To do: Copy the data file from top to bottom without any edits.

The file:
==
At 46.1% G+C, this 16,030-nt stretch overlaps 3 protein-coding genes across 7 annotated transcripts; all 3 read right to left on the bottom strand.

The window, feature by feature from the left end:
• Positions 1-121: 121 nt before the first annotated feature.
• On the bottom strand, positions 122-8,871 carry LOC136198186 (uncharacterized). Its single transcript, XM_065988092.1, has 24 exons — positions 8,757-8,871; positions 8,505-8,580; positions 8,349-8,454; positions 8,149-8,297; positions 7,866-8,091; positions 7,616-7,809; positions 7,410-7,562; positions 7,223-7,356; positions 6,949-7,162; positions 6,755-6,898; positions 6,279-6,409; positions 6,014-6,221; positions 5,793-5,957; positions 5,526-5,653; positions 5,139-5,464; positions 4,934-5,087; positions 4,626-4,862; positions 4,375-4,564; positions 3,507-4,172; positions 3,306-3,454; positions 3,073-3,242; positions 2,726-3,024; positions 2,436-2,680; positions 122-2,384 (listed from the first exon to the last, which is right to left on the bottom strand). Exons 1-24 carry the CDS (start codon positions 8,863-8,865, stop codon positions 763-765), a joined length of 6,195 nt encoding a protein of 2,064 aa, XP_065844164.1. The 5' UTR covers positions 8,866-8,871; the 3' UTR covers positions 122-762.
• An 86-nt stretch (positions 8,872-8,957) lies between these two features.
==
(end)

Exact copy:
At 46.1% G+C, this 16,030-nt stretch overlaps 3 protein-coding genes across 7 annotated transcripts; all 3 read right to left on the bottom strand.

The window, feature by feature from the left end:
• Positions 1-121: 121 nt before the first annotated feature.
• On the bottom strand, positions 122-8,871 carry LOC136198186 (uncharacterized). Its single transcript, XM_065988092.1, has 24 exons — positions 8,757-8,871; positions 8,505-8,580; positions 8,349-8,454; positions 8,149-8,297; positions 7,866-8,091; positions 7,616-7,809; positions 7,410-7,562; positions 7,223-7,356; positions 6,949-7,162; positions 6,755-6,898; positions 6,279-6,409; positions 6,014-6,221; positions 5,793-5,957; positions 5,526-5,653; positions 5,139-5,464; positions 4,934-5,087; positions 4,626-4,862; positions 4,375-4,564; positions 3,507-4,172; positions 3,306-3,454; positions 3,073-3,242; positions 2,726-3,024; positions 2,436-2,680; positions 122-2,384 (listed from the first exon to the last, which is right to left on the bottom strand). Exons 1-24 carry the CDS (start codon positions 8,863-8,865, stop codon positions 763-765), a joined length of 6,195 nt encoding a protein of 2,064 aa, XP_065844164.1. The 5' UTR covers positions 8,866-8,871; the 3' UTR covers positions 122-762.
• An 86-nt stretch (positions 8,872-8,957) lies between these two features.